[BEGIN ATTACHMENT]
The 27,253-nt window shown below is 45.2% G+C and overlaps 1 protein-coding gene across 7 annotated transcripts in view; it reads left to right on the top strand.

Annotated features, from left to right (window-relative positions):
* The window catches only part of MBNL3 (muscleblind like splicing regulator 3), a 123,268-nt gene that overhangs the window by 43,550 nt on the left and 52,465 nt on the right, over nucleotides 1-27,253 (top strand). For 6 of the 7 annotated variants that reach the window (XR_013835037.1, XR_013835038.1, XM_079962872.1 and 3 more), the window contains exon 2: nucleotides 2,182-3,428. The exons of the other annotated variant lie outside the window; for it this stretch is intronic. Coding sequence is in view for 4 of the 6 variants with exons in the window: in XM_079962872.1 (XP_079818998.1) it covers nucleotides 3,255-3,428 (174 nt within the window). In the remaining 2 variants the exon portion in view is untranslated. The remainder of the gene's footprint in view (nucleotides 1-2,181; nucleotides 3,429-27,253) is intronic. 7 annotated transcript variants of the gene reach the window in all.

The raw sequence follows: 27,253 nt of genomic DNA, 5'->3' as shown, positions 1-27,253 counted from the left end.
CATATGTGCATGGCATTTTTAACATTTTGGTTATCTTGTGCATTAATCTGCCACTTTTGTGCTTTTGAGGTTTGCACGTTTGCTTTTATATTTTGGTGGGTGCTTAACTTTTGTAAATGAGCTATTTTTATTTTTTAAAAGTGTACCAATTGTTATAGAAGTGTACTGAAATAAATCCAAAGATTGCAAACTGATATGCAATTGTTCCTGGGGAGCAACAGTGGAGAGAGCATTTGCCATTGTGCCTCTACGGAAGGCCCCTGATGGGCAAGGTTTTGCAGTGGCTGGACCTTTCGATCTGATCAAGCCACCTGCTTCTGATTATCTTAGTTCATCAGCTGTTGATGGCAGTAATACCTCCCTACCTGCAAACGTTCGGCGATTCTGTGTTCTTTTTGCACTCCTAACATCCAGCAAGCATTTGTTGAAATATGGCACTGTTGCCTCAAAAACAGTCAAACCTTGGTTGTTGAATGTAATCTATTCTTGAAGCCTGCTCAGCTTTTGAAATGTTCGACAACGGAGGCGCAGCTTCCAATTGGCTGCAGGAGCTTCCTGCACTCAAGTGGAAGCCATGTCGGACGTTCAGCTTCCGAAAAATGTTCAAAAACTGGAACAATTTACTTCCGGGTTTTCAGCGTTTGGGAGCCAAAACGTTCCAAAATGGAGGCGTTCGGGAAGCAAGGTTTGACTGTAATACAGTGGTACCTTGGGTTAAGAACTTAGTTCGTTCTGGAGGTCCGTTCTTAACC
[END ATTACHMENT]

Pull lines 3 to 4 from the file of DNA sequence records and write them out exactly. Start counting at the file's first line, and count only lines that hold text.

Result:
* The window catches only part of MBNL3 (muscleblind like splicing regulator 3), a 123,268-nt gene that overhangs the window by 43,550 nt on the left and 52,465 nt on the right, over nucleotides 1-27,253 (top strand). For 6 of the 7 annotated variants that reach the window (XR_013835037.1, XR_013835038.1, XM_079962872.1 and 3 more), the window contains exon 2: nucleotides 2,182-3,428. The exons of the other annotated variant lie outside the window; for it this stretch is intronic. Coding sequence is in view for 4 of the 6 variants with exons in the window: in XM_079962872.1 (XP_079818998.1) it covers nucleotides 3,255-3,428 (174 nt within the window). In the remaining 2 variants the exon portion in view is untranslated. The remainder of the gene's footprint in view (nucleotides 1-2,181; nucleotides 3,429-27,253) is intronic. 7 annotated transcript variants of the gene reach the window in all.

The raw sequence follows: 27,253 nt of genomic DNA, 5'->3' as shown, positions 1-27,253 counted from the left end.